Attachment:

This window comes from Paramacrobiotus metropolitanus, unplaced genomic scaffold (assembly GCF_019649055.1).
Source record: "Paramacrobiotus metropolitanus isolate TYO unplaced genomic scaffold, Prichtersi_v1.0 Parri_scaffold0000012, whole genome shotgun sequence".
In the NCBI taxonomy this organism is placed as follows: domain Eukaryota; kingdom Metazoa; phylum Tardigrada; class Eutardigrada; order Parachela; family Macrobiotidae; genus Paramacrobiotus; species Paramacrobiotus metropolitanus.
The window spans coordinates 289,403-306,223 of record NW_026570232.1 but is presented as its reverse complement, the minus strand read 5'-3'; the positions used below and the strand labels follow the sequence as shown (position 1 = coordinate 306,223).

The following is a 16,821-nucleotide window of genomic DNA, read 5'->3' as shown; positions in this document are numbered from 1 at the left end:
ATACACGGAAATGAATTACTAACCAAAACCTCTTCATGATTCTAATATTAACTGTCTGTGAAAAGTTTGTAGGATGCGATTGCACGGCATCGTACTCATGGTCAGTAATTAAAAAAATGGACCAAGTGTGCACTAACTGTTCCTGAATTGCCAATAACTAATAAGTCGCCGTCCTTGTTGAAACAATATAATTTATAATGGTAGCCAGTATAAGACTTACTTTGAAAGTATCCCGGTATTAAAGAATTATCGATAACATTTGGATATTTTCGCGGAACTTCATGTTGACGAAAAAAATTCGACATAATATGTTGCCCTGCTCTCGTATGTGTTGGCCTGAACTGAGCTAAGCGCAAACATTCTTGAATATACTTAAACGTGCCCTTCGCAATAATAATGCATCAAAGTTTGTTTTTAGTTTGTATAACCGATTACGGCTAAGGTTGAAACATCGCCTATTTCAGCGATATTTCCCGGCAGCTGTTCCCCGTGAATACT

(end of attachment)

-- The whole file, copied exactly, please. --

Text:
This window comes from Paramacrobiotus metropolitanus, unplaced genomic scaffold (assembly GCF_019649055.1).
Source record: "Paramacrobiotus metropolitanus isolate TYO unplaced genomic scaffold, Prichtersi_v1.0 Parri_scaffold0000012, whole genome shotgun sequence".
In the NCBI taxonomy this organism is placed as follows: domain Eukaryota; kingdom Metazoa; phylum Tardigrada; class Eutardigrada; order Parachela; family Macrobiotidae; genus Paramacrobiotus; species Paramacrobiotus metropolitanus.
The window spans coordinates 289,403-306,223 of record NW_026570232.1 but is presented as its reverse complement, the minus strand read 5'-3'; the positions used below and the strand labels follow the sequence as shown (position 1 = coordinate 306,223).

The following is a 16,821-nucleotide window of genomic DNA, read 5'->3' as shown; positions in this document are numbered from 1 at the left end:
ATACACGGAAATGAATTACTAACCAAAACCTCTTCATGATTCTAATATTAACTGTCTGTGAAAAGTTTGTAGGATGCGATTGCACGGCATCGTACTCATGGTCAGTAATTAAAAAAATGGACCAAGTGTGCACTAACTGTTCCTGAATTGCCAATAACTAATAAGTCGCCGTCCTTGTTGAAACAATATAATTTATAATGGTAGCCAGTATAAGACTTACTTTGAAAGTATCCCGGTATTAAAGAATTATCGATAACATTTGGATATTTTCGCGGAACTTCATGTTGACGAAAAAAATTCGACATAATATGTTGCCCTGCTCTCGTATGTGTTGGCCTGAACTGAGCTAAGCGCAAACATTCTTGAATATACTTAAACGTGCCCTTCGCAATAATAATGCATCAAAGTTTGTTTTTAGTTTGTATAACCGATTACGGCTAAGGTTGAAACATCGCCTATTTCAGCGATATTTCCCGGCAGCTGTTCCCCGTGAATACT